Bees and wasps pestered crews battling a 400-acre wildfire in Southern California on Saturday as firefighters gained ground on a separate 1,100-acre blaze.
The 400-acre fire forced the evacuation of about 200 people from 90 recreational cabins in Angeles National Forest, said Forest Service spokeswoman Patti Krueger.
Large numbers of bees and wasps posed problems for some of the 100 firefighters who fought the blaze, which began Friday when a limb fell and hit a power line as workers cleared trees.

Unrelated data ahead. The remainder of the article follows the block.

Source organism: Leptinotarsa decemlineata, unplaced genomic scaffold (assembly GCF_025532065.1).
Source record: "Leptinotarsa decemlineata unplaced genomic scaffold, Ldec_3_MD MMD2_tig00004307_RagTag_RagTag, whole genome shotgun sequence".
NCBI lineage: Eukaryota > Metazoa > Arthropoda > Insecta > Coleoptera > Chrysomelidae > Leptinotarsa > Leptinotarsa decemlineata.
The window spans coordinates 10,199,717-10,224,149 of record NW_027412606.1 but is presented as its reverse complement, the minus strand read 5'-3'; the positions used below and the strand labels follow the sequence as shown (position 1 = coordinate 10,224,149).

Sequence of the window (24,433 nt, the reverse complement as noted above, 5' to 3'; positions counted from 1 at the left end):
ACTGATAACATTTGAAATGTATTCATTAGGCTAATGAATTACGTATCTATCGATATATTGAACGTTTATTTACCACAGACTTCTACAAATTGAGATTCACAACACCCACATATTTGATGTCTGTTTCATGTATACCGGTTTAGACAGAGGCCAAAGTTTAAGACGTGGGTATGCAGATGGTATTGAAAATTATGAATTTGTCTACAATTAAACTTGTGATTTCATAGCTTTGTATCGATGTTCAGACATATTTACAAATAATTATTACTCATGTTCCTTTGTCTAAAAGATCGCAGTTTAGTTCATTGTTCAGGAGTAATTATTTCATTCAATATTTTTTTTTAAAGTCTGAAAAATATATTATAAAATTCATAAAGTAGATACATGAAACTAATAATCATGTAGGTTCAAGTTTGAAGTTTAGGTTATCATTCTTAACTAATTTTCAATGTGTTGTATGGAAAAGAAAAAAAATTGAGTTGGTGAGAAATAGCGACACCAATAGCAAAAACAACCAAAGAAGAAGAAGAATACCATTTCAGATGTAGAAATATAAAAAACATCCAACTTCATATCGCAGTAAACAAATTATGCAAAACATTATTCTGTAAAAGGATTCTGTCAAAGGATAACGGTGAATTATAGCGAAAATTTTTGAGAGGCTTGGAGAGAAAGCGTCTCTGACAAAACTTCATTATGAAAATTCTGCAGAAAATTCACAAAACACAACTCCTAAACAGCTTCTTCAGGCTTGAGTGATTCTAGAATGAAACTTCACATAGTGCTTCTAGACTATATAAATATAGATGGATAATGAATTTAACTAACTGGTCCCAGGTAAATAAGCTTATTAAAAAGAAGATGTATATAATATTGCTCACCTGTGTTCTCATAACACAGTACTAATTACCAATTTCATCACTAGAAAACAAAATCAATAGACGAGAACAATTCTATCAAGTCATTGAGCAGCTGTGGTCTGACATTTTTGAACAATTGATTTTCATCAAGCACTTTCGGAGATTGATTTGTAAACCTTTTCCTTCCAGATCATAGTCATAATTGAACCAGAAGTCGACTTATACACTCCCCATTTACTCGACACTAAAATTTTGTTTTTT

One firefighter was treated at a hospital for anaphylactic shock from a bee sting, said Forest Service spokeswoman Julie Molzahn.
Meanwhile, nearly 900 firefighters, along with 10 air tankers and 10 helicopters, were battling the 1,100-acre blaze in Piru Gorge northwest of Los Angeles.
That fire, sparked by lightning Thursday, was 10 percent contained after making several major runs during the night.
One firefighter suffered a broken arm and another received an unspecified minor injury, Krueger said.
No structures were threatened.
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